Movie Review: Dave Franco is a competent enough director, but ‘The Rental’ underwhelms
Director: Dave Franco
Writer: Dave Franco (screenplay by), Joe Swanberg (screenplay by)
Stars: Dan Stevens, Alison Brie, Sheila Vand
Synopsis: Two couples rent a vacation home for what should be a celebratory weekend get-away.
Looking at extravagant houses on Zillow, with zero intention of buying, is a common pastime among a certain subset of millennial’s who will likely never be able to afford a high-class life. Renting the second home of a wealthy stranger for the weekend, through an online marketplace such as Airbnb, is the only way many of us will ever get to experience what residing in a cliffside manor feels like. Plus, if you divvy up the day rate with a group it can be cheaper than booking a hotel. And more enjoyable. So long as the property host isn’t a creepy high-tech voyeur, or a killer. Such is the set-up of The Rental, actor Dave Franco’s directorial debut. As a director, Franco shows us that he has connections and some promise, however he’s got plenty of room for improvement in the auteur department.
Dave Franco and co-screenwriter Joe Swanberg’s film chooses to exist in the gray area between relationship drama and horror, without fully committing to either. And, unfortunately, this muddies the mood and sends the plot adrift. Swanberg’s “scripts” usually have a lively authenticity to them; in many of his films, there’s an organic nature to the dialogue and the way the story unfolds. This tale, on the other hand, feels oddly stilted. The goal is clearly to be a character-centric couples’ story that unhurriedly evolves into a slasher film. Very unhurriedly. I’d imagine the idea was to give the actors ample time to craft their characters before the terror sets in, eventually. But it reads as narratively timid. It’s like Franco wanted critics to call his film a slow burn, but… there has to at least be a simmer going on the back burner for that to be the case.
Thankfully, the cast is solid enough. And that’s a relief, considering how much time we spend with them while the movie gets warmed up. The two standouts among the principle players are Alison Brie and Sheila Vand. Brie is given the least meat to chew on, but the actress manages to lend her unique charm to a character who might otherwise be the most boring, seeing as she’s the most innocent of the bunch. Brie is also low-key the funniest, especially when she’s tripping on molly. Vand, who horror aficionados will recognize from Ana Lily Amirpour’s sublime A Girl Walks Home Alone at Night, is a breath of fresh air. Her Mina is equally vociferous and vulnerable. Vand is given several scene-stealing moments, like when she gets to impulsively confront their host about his suspected racism. But she also excels in quieter moments, like in the scene prior, in which she’s forced to listen to two white men discuss what is and is not racism. Her every micro-reaction suggests that she’s overheard this conversation hundreds of times already, and she definitely has.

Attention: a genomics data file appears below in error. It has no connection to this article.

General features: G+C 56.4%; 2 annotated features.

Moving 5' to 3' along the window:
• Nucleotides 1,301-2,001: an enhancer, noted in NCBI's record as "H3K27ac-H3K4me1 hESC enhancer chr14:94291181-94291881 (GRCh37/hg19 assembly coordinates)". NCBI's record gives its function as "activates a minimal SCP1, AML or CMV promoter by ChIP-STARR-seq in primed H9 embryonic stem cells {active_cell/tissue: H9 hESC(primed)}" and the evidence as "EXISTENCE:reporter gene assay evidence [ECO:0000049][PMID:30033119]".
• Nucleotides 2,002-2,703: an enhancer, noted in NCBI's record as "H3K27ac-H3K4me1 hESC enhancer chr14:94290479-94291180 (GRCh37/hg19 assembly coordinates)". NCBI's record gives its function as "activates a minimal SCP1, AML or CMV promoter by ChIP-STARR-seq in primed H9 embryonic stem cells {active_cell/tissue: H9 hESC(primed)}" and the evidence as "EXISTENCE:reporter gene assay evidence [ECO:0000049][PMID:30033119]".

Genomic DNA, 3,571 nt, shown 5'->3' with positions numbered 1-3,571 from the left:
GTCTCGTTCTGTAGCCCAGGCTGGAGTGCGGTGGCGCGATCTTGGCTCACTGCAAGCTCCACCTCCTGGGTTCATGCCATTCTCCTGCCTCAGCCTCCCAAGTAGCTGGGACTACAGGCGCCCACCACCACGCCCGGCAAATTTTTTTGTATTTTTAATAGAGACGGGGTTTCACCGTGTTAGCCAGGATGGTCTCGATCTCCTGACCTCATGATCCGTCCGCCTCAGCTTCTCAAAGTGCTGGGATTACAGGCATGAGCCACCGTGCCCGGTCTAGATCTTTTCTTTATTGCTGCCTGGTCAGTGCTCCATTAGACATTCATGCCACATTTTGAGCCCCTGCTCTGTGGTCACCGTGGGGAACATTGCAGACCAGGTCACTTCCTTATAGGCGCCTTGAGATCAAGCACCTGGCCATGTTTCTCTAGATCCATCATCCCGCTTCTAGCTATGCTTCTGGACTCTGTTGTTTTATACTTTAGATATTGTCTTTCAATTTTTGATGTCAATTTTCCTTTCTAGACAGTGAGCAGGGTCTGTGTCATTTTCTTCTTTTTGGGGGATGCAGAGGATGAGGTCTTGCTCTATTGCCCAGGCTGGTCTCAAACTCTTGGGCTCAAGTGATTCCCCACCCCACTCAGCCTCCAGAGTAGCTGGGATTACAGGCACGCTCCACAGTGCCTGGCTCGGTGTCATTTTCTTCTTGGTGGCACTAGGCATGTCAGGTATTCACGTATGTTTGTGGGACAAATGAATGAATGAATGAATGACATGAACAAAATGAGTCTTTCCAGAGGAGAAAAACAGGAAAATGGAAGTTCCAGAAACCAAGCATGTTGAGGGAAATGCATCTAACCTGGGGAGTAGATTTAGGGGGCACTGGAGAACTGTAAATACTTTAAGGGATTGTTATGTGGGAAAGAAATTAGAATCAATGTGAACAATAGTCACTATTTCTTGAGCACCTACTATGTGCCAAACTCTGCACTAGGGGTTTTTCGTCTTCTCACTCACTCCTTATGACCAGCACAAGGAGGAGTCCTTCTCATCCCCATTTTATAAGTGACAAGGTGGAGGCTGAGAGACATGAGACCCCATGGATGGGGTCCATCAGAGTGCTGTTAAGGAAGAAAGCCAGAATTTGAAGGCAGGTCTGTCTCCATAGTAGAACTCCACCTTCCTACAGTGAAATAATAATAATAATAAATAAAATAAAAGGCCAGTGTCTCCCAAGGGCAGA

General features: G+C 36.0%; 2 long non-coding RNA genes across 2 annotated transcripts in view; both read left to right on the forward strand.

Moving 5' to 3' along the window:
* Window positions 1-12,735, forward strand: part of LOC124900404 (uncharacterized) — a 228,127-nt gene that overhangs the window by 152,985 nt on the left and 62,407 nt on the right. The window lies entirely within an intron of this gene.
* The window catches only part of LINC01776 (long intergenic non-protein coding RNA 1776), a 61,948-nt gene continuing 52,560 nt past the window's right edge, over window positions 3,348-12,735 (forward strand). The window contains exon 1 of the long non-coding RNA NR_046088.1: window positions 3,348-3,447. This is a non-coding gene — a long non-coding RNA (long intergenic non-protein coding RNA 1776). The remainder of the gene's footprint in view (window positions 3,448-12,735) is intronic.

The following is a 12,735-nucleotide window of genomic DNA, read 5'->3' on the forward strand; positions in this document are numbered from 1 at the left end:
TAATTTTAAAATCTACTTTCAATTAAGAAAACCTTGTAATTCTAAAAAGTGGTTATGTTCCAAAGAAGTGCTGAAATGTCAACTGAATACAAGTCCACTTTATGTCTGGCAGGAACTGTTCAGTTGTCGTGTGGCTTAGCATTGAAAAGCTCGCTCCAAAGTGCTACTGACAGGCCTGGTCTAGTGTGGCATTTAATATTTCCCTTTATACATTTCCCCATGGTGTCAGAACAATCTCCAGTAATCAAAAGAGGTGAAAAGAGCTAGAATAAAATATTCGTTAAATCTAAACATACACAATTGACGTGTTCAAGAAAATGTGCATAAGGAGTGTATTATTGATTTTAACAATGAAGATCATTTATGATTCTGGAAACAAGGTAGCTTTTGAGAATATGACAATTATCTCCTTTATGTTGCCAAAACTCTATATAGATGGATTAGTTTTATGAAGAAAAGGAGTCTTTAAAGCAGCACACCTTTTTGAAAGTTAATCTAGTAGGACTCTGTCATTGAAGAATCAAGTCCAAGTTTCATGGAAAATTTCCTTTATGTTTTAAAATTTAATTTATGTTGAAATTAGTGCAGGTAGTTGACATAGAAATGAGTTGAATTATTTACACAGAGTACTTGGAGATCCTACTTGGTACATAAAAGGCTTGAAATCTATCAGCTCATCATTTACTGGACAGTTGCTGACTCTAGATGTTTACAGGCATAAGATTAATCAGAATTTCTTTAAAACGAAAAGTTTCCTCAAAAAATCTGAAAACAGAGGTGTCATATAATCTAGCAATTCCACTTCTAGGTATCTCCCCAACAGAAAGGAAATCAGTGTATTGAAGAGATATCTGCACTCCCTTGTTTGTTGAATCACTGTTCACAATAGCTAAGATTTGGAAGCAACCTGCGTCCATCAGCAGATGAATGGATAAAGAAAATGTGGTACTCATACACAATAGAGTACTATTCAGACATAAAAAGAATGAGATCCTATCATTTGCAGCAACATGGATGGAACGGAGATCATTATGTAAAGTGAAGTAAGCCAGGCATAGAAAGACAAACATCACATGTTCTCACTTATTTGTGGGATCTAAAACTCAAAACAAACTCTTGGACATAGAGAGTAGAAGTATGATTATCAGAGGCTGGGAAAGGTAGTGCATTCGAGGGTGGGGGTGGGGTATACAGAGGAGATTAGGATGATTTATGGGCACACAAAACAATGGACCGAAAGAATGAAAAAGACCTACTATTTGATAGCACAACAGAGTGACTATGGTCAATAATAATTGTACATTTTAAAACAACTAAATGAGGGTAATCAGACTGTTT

The almost obscene amount of time Franco devotes to character stuff kinda-sorta pays off later. Because these folks make some dumb decisions in the final twenty-five minutes or so. But given the qualities we know about these four individuals—volatile, resolute, arrogant, complaisant—the decisions they make are somehow movie-logical under the circumstances. It’s too bad the show is practically over by time Franco decides to cue the killings and finally let his horror film be a horror film.
Franco seems to be going for a minimalistic approach, and it’s a drawback throughout—particularly in the final act. The deaths are so underwhelming that it makes you wonder why you invested so much time getting to know these people. A concerted focus on character is an admirable quality in a first-time director, no doubt, but characters that we theoretically give a damn about ought to receive dramatic sendoffs. And since there’s only a handful of them, what we see really needs to count. To save his own film, Franco should’ve leaned in and gone The Full Slasher. I’m sure he was going for understated—and understated is oftentimes very impactful in horror—but in order for it to be effective you’ve gotta actually state something at some point…
Visually speaking, The Rental is fairly well assembled. Franco has an eye, and he certainly has a fondness for fog. Good lord, is the Oregon coast really that foggy? Maybe cut back a bit on the fog next time, Dave… To be honest, though, I don’t think I need another Dave Franco flick. I’m not convinced that he’s a director with something to say, or a director capable of shaking up anything. And let’s be real, he only got this gig because of who he is. And he’ll undoubtedly get more gigs because of who he is. So, since future projects are inevitable, I’m curious what he’ll do in the years to come, how he will progress as a filmmaker. Because if Dave Franco is indeed determined to keep directing—and if each picture manages to be slightly better than the last—then by his fifth or sixth film he’ll surely churn out something noteworthy.